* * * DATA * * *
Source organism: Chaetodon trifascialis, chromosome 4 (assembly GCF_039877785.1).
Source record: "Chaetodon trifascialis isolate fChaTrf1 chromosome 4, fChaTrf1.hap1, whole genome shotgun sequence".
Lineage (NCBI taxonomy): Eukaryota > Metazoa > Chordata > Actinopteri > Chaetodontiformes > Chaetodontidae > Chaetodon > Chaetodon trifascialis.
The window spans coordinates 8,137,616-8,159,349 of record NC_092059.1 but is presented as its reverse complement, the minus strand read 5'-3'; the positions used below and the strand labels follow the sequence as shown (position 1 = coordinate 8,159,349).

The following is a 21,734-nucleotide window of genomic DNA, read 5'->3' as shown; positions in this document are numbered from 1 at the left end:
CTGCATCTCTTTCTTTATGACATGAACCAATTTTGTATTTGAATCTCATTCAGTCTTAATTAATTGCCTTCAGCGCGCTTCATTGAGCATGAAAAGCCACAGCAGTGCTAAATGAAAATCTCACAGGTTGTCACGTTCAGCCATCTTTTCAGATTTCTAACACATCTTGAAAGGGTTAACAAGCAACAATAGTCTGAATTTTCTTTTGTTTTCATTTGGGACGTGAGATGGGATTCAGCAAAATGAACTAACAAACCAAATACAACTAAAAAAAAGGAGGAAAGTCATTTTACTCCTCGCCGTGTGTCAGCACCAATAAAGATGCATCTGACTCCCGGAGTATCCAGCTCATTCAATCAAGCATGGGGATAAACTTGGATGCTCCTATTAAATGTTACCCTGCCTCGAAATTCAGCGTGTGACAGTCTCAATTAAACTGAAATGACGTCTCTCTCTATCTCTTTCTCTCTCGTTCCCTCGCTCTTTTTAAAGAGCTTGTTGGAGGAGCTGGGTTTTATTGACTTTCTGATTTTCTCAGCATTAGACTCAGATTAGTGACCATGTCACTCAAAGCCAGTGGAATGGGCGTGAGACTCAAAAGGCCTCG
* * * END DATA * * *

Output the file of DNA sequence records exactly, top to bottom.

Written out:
Source organism: Chaetodon trifascialis, chromosome 4 (assembly GCF_039877785.1).
Source record: "Chaetodon trifascialis isolate fChaTrf1 chromosome 4, fChaTrf1.hap1, whole genome shotgun sequence".
Lineage (NCBI taxonomy): Eukaryota > Metazoa > Chordata > Actinopteri > Chaetodontiformes > Chaetodontidae > Chaetodon > Chaetodon trifascialis.
The window spans coordinates 8,137,616-8,159,349 of record NC_092059.1 but is presented as its reverse complement, the minus strand read 5'-3'; the positions used below and the strand labels follow the sequence as shown (position 1 = coordinate 8,159,349).

The following is a 21,734-nucleotide window of genomic DNA, read 5'->3' as shown; positions in this document are numbered from 1 at the left end:
CTGCATCTCTTTCTTTATGACATGAACCAATTTTGTATTTGAATCTCATTCAGTCTTAATTAATTGCCTTCAGCGCGCTTCATTGAGCATGAAAAGCCACAGCAGTGCTAAATGAAAATCTCACAGGTTGTCACGTTCAGCCATCTTTTCAGATTTCTAACACATCTTGAAAGGGTTAACAAGCAACAATAGTCTGAATTTTCTTTTGTTTTCATTTGGGACGTGAGATGGGATTCAGCAAAATGAACTAACAAACCAAATACAACTAAAAAAAAGGAGGAAAGTCATTTTACTCCTCGCCGTGTGTCAGCACCAATAAAGATGCATCTGACTCCCGGAGTATCCAGCTCATTCAATCAAGCATGGGGATAAACTTGGATGCTCCTATTAAATGTTACCCTGCCTCGAAATTCAGCGTGTGACAGTCTCAATTAAACTGAAATGACGTCTCTCTCTATCTCTTTCTCTCTCGTTCCCTCGCTCTTTTTAAAGAGCTTGTTGGAGGAGCTGGGTTTTATTGACTTTCTGATTTTCTCAGCATTAGACTCAGATTAGTGACCATGTCACTCAAAGCCAGTGGAATGGGCGTGAGACTCAAAAGGCCTCG